Harrisburg’s Koda restaurant stands out with decor, menu: Mimi’s Picks


Electric blue isn’t a common restaurant color, but Koda isn’t your average central Pennsylvania dining destination.

“It’s an honest color like you’d see at the beach. This place represents 20 years of my career and a lot of personal growth. I wanted it to be its own thing, an extension of me,” said head chef and owner Christian DeLutis, who hails most recently from six and a half years at Troegs Brewing Co. Prior to that he worked at distinguished restaurants in Baltimore, and America’s first certified organic restaurant in Washington D.C.

Koda has partnered with Newfangled Brew Works (Adam Cole serves as head brewer) and both businesses are housed in the sprawling rustic farmhouse building at the center of Yingst Homes’ Union Station, a mixed-use community by Locust Lane and Union Deposit Road.

The brewery “playland” adjacent to Koda has oversized games: Jenga and Connect Four as well as ping pong. The outdoor patio features live music on Friday and Saturday nights beginning at 7 p.m. The brewery has a built-n food truck that serves tacos ($4 or 3 for $11), burritos, quesadillas, specialty sandwiches such as the Cubano, and custom wood-smoked items — all of them provided by DeLutis’ kitchen team (which includes sous chef Devin Ream).

DeLutis didn’t want the “coffee shop dungeon look”, with dark wood and a cavernous feel. Instead, the huge Koda space is doused in natural light during the day thanks to double rows of windows and oversized light fixtures dangling from high, industrial piped ceiling. At night, the expansive dining room has a neon cobalt glow and modern feel. It’s not cozy or warm, but quirky, minimalist and as wide open as a high school gym.

The Americana décor scheme begins with the vintage 1930s blue water glasses and expands into 1950s-style Chicago steakhouse booths, ’60s-like art deco chairs, white wood tables and hundred-year-old theater seats for awaiting customers.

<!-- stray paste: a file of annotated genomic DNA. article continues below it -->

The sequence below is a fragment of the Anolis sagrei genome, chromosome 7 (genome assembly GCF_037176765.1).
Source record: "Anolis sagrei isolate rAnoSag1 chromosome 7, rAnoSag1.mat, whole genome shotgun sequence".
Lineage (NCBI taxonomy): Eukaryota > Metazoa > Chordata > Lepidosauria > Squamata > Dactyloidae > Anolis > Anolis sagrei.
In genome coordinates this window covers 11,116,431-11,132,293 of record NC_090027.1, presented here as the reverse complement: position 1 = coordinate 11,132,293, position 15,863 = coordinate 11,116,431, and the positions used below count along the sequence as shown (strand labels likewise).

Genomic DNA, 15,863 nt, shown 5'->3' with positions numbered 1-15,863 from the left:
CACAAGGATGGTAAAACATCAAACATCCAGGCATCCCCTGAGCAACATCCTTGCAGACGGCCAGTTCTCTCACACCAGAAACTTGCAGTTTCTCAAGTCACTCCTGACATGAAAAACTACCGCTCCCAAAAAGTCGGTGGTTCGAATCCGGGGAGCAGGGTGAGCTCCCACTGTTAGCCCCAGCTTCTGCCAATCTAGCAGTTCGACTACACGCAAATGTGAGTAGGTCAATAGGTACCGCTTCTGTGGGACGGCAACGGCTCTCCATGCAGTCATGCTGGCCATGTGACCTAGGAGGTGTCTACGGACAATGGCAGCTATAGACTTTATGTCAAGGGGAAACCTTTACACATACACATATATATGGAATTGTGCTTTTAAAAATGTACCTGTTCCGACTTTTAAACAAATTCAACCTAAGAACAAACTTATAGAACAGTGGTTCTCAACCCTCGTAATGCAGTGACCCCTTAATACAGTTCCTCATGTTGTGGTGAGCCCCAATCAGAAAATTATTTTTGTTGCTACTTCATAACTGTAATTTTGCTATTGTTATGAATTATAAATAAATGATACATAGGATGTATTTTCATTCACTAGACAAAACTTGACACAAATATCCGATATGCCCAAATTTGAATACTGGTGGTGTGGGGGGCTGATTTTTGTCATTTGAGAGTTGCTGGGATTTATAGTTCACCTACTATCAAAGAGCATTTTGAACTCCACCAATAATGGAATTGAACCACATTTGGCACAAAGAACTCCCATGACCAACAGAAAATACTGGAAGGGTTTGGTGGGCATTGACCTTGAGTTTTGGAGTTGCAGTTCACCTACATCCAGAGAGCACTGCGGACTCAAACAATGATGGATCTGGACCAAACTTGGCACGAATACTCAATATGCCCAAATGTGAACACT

If space allows definitely take a seat at the bar counter facing the kitchen. From the floor, you’d miss seeing the six-foot Argentinian wood-fired grill fueled by thick oak logs. You’d also miss the copper lights over the active work space. You’d miss William “Billy” Houck craft some of the finest cocktails using Pennsylvania liquors, made from scratch spirits and wines. (For a $9 corkage fee, customers can bring their own selection of bottles.)

The cocktails are sublime, inventive and blissful. The “In a Pickle,” ($10) swirls together blue coat gin, cucumber, dill, ginger simple syrup, fresh lime juice and sweet garden bitters. The herbaceous, bold flavors of this drink will leave a ginger-citrus freshness on your breath.

The clipboard menu features nostalgic comfort dishes that taste as unpretentious as their straightforward descriptions.

“It’s mood food that makes customers feel a certain way,” DeLutis said.

For example, there’s the hot fudge sundae ($8) crowned with peanut brittle, whipped cream and cherries; the turmeric-cream dolloped mint-laced, chilled pea ($7) soup with a carrot cracker; or the crusty French toast sticks ($6), made with pain perdu by pastry chef Kyle Komada.

The scratch kitchen sources from local purveyors whenever possible. If you order the deviled, beet-brined eggs and crispy, full flavored bacon ($13) as a starter or for breakfast it will be the best darn bacon and pork belly you have ever tasted in your life thanks to how well cared for the animals are at Rettland Farm. (You can buy a vacuum-sealed package of bacon by the pound for $8 at the market stand in the restaurant.)

Every dish is made with the same attention to quality and preparation, from pinky-size oysters cloaked in a crunchy potato crust ($16 or served raw with chopped cocktail), to a wood-grill perfected ribeye steak ($28), served with herb butter and accompanied by golden, freshly cut fries and garden-fresh peas.

Other dishes of interest are the pork belly B.L.T. ($14). made on house baked spent grain toast; the salmon ($24) accompanied by asparagus, peas and zucchini ragout; the Cornish game hen ($24), served with cornbread stuffing and crispy Brussel sprouts; the crispy duck leg ($16 or $27) cast with rhubarb and “raspberry sticky”; gnocchi ($29) embellished by scallop and lobster; and slow-braised lamb shank ($33) with three bean succotash, artichoke chips, tomato and orange marmalade.

One missteps is the shake and bake pork chop ($22) that is served amidst a swirl of chopped sweet potato hash, which retains pleasant al dente crunchiness. However, the chop — though exceptional and smothered in blueberry barbecue sauce — had a seared outer edge but a dry interior texture.

The other misstep is the baked Alaska ($9), which arrived straight from the freezer as a solid hard ball of ice cream on a soft, insipidly thin chocolate cake layer. The individual S’mores cheesecake squares ($9) were much better, topped with miniature marshmallows and chocolate chips, and then piped with a Nike swish of torched meringue.

“Koda is like having a child. You name it [Koda is a Native American word that means “little bear”] and then it has to grow up. We’re finding out what people like and dictated by that audience,” DeLutis said.

Worth the prices, Koda and Newfangled Brew Works stands out amongst the local restaurant/brewery scene with whimsical settings, inventive yet unpretentious menus and caring, happy staff.

Koda, 8001 Union Station Boulevard, Lower Paxton Township, 717-982-6473



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